Star Trek: Beyond
I didn't really know what to expect from this movie. I was pleased that Abrams wasn't directing anymore, and that Roberto Orci and Alex Kurtzman weren't writing it. Simon Pegg writing seemed like good news. Justin Lin of Fast and Furious fame directing seemed questionable. The casting of a villain was also disappointing, as it seemed to set the stage for yet another dumb action movie. I watched the trailers, but I tried to avoid larger spoilers and speculation. I didn't want to go into the movie with a bias the way I did with Into Darknes because of all the speculation about Benedict Cumberbatch's character (would he be Khan? Would he not be Khan?).
I was really hoping for Simon Pegg to write a more pure science fiction story instead of a schlocky action movie, especially after the success and hype surrounding The Martian. "Beyond" sounds like a good title for a Star Trek movie. Maybe it would feature the crew of the Enterprise dealing with some kind of environmental challenge out in the unexplored frontiers of space? Maybe it would actually be about exploration and discovery? Maybe it would tell some timeless allegory for the human condition? I could only hope. The announcement of a villain sort of shattered that hope.
Yet another vengeful supervillain looking for a McGuffin doomsday weapon.
It doesn't help that the villain is really under-written, and that the plot revolves around the bad guy trying to get a McGuffin in order to activate a doomsday weapon. We've only sat through this plot a hundred times in sci-fi and comic book movies over the past decade. If his plan was to attack the space station anyway, then I don't know why he didn't just do it right from the start, while the Enterprise (and the McGuffin) were docked. Come to think of it, why is the Federation building massive, civilian space stations within eyesight of an ominous, unexplored nebula? Meh, I guess that's better than needing the Enterprise to warp back and forth between Earth and the Klingon homeworld in the span of a couple hours.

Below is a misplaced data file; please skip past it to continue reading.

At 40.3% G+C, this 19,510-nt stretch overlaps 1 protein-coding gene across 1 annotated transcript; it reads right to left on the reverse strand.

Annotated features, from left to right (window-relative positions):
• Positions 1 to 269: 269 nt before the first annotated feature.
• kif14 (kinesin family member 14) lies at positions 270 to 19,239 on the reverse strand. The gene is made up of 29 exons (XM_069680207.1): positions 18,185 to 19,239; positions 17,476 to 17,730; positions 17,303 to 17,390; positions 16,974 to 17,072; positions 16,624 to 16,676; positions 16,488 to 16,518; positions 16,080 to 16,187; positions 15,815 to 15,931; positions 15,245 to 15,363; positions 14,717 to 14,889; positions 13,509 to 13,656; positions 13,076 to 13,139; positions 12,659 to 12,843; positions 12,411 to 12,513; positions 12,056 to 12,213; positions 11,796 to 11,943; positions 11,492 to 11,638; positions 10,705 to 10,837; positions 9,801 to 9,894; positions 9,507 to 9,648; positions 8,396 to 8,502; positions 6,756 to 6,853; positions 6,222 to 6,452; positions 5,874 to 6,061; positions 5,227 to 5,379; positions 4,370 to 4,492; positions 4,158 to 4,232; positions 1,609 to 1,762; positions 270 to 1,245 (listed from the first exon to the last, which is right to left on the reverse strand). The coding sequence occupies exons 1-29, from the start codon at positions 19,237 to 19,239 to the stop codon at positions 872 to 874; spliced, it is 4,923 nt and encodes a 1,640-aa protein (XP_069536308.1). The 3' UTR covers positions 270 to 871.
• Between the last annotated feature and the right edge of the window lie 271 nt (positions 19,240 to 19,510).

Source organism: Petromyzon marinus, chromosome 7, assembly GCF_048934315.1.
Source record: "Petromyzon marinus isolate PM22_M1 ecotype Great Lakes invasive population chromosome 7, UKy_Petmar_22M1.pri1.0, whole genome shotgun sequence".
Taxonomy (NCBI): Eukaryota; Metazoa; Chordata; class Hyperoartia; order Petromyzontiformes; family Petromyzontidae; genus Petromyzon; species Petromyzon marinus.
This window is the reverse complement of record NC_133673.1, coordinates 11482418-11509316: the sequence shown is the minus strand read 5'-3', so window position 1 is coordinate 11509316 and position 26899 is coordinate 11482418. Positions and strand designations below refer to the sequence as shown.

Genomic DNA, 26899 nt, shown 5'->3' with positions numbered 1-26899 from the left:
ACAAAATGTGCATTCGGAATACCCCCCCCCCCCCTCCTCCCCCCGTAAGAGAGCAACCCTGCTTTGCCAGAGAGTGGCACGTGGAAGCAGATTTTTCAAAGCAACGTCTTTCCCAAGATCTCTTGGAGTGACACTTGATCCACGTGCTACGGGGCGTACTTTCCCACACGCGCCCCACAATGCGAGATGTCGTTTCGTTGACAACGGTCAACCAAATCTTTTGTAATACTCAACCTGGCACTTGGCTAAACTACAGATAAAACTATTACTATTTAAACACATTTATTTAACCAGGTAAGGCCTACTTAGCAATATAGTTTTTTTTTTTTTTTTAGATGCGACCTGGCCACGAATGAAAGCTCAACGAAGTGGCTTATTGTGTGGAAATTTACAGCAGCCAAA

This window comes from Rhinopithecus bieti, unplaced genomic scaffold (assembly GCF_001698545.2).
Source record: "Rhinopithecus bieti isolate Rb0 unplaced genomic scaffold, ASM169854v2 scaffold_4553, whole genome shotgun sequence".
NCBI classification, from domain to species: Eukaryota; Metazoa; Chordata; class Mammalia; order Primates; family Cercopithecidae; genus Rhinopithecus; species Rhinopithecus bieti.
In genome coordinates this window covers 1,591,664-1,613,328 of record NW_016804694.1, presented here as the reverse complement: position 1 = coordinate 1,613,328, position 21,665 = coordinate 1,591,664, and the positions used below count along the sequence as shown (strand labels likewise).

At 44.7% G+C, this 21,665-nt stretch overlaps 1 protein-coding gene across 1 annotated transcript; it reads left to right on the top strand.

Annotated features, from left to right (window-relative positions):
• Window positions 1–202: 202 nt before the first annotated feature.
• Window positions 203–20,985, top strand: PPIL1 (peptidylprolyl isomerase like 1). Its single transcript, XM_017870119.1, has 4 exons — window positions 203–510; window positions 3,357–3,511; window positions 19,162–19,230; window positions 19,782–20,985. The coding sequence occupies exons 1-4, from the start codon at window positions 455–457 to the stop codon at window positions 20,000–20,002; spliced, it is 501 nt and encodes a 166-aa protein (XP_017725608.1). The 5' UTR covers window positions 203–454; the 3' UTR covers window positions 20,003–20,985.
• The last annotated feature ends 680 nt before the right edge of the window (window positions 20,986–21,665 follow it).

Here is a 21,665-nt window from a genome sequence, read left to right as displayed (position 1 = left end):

The movie also gets off on the wrong foot with its depressing and pessimistic tone. Everyone is depressed and burnt out from their extended mission, and they treat exploration and first contact like a chore. But again, at least the movie doesn't open with the Enterprise parked underneath the ocean while Kirk openly violates the Prime Directive.This opening scene also has more relevance than Into Darkness' cold start, since it's a set-up for the movie's entire plot and central conflict. It introduces us to the McGuffin, explains a little bit about it, and helps to explain why Kirk maybe doesn't feel suited to his role in Starfleet.
Starbase Yorktown makes for an intriguing set piece.
Things start to get interesting at Yoktown Starbase. The space station is a pretty fantastic set piece with its novel, M.C. Esher-inspired design. It doesn't seem very practical though. Anyway, here Kirk and McCoy share a depressing birthday drink, and we start to finally get some genuine character out of Kirk (as well as some actual conversation out of McCoy, rather than quippy one-liners). Kirk (and the movie's writers) finally start to come to terms with the possibility that Kirk's motivations for joining Starfleet make him, perhaps, not suitable for the job. He's coping with some degree of survivor's guilt, since he's now celebrated one more birthday than his father would have. The phrase "one year older" - which is already a phrase typically loaded with mortal meloncholy - takes on a parallel meaning. In the meantime, Spock is also dealing with his own forms of survivor's guilt. He and Uhura break up because Spock feels obligated to procreate with his own race in order to propagate the species. His mood is further undercut by learning that Ambassador Spock (Leonard Nimoy's classic character) has also died, and he is now faced with a glimpse of his own mortality. These themes of living longer than one should have continue to permeate the movie. The villain, the planet on which the primary action takes place, and the recovered U.S.S. Franklin are all things that should be long since deceased.